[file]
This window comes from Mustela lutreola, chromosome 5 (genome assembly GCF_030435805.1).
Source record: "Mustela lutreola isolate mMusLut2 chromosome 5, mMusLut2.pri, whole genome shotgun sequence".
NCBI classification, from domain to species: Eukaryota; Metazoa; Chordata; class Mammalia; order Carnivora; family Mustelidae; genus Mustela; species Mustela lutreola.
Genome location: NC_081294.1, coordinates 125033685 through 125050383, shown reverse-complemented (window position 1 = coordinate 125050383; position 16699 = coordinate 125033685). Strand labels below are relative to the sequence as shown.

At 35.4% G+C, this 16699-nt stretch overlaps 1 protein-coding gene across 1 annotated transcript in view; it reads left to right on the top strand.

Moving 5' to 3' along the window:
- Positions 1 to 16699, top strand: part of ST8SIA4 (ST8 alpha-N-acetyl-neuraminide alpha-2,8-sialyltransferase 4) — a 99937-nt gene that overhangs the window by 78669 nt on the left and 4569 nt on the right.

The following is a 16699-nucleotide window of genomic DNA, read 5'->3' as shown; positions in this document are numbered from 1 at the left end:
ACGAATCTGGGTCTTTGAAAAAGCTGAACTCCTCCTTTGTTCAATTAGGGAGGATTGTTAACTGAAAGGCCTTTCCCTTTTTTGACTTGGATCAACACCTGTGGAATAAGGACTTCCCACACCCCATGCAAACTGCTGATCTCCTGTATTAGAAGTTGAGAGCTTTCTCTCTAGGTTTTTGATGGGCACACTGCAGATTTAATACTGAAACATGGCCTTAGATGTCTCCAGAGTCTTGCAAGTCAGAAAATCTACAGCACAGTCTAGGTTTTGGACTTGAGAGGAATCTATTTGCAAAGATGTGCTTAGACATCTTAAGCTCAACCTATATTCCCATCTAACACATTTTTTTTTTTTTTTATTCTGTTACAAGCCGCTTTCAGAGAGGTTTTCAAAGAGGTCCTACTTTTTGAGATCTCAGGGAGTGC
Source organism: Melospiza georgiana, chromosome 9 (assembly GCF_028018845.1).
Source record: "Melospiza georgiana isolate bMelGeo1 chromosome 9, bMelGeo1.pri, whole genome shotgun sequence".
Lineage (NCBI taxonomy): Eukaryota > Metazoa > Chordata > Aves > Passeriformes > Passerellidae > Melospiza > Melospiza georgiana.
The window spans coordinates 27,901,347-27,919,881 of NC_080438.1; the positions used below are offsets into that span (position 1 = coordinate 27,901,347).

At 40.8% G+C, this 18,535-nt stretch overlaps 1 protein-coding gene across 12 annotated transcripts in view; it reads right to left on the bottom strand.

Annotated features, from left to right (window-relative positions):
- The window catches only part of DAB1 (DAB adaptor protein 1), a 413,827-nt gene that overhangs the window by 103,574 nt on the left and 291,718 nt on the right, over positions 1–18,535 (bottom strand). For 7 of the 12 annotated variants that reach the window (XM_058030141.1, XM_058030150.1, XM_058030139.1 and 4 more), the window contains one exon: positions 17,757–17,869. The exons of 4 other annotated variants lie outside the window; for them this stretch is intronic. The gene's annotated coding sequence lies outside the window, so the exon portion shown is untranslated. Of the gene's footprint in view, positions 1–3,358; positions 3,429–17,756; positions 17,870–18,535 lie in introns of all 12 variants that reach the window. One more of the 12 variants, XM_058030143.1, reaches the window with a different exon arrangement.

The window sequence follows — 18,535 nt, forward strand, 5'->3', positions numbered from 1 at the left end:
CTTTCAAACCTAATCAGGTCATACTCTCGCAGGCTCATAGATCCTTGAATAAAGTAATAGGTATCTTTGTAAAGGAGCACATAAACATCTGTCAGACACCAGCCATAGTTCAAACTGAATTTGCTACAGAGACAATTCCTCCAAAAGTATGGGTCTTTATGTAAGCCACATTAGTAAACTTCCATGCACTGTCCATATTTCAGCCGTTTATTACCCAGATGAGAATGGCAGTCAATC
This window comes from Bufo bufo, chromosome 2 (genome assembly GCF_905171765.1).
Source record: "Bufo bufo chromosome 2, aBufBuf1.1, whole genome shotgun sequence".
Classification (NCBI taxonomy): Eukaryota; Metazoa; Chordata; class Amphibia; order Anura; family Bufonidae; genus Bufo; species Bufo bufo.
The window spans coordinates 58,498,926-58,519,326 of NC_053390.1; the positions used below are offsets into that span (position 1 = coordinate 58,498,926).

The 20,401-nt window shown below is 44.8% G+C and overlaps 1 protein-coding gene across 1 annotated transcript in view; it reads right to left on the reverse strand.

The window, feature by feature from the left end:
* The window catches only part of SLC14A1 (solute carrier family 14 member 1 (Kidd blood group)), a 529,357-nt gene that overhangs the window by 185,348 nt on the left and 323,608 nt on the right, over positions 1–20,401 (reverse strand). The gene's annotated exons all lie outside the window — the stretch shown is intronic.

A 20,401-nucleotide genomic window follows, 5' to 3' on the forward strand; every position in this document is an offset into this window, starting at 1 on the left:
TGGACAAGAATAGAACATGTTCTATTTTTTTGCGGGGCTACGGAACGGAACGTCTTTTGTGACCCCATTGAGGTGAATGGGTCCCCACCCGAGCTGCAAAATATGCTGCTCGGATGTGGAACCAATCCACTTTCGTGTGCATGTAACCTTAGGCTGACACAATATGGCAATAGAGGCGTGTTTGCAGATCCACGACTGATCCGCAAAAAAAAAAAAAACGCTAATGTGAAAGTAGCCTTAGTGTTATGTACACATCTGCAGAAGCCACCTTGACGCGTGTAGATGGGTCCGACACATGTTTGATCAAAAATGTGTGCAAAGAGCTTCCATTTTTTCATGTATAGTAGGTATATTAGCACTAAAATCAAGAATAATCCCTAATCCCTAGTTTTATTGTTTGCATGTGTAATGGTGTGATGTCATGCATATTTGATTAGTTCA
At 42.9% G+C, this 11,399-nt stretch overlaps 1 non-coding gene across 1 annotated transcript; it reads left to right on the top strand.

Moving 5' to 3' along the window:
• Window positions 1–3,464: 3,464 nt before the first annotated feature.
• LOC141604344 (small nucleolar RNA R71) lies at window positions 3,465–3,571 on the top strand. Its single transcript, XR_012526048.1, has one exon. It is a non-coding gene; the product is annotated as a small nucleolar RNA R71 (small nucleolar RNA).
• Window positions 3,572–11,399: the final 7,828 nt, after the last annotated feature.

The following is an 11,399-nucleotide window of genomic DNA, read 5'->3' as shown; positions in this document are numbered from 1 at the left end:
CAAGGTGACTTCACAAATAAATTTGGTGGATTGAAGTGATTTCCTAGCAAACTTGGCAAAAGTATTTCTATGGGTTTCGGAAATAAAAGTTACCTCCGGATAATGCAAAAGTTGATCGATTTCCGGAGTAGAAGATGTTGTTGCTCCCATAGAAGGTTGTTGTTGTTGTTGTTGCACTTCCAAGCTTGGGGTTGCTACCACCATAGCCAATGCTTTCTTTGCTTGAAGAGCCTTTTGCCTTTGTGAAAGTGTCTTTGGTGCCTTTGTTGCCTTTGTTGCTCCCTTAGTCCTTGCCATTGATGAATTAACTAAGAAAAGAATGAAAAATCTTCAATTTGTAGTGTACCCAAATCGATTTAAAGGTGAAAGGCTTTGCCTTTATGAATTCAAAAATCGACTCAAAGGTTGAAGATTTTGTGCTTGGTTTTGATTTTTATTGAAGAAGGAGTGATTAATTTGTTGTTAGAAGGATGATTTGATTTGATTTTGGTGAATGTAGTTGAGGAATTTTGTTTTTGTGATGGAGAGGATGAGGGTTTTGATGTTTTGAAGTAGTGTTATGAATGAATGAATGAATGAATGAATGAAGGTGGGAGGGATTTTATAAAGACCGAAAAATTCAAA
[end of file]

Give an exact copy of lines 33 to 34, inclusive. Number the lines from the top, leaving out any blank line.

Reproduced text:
The following is an 11,399-nucleotide window of genomic DNA, read 5'->3' as shown; positions in this document are numbered from 1 at the left end:
CAAGGTGACTTCACAAATAAATTTGGTGGATTGAAGTGATTTCCTAGCAAACTTGGCAAAAGTATTTCTATGGGTTTCGGAAATAAAAGTTACCTCCGGATAATGCAAAAGTTGATCGATTTCCGGAGTAGAAGATGTTGTTGCTCCCATAGAAGGTTGTTGTTGTTGTTGTTGCACTTCCAAGCTTGGGGTTGCTACCACCATAGCCAATGCTTTCTTTGCTTGAAGAGCCTTTTGCCTTTGTGAAAGTGTCTTTGGTGCCTTTGTTGCCTTTGTTGCTCCCTTAGTCCTTGCCATTGATGAATTAACTAAGAAAAGAATGAAAAATCTTCAATTTGTAGTGTACCCAAATCGATTTAAAGGTGAAAGGCTTTGCCTTTATGAATTCAAAAATCGACTCAAAGGTTGAAGATTTTGTGCTTGGTTTTGATTTTTATTGAAGAAGGAGTGATTAATTTGTTGTTAGAAGGATGATTTGATTTGATTTTGGTGAATGTAGTTGAGGAATTTTGTTTTTGTGATGGAGAGGATGAGGGTTTTGATGTTTTGAAGTAGTGTTATGAATGAATGAATGAATGAATGAATGAAGGTGGGAGGGATTTTATAAAGACCGAAAAATTCAAA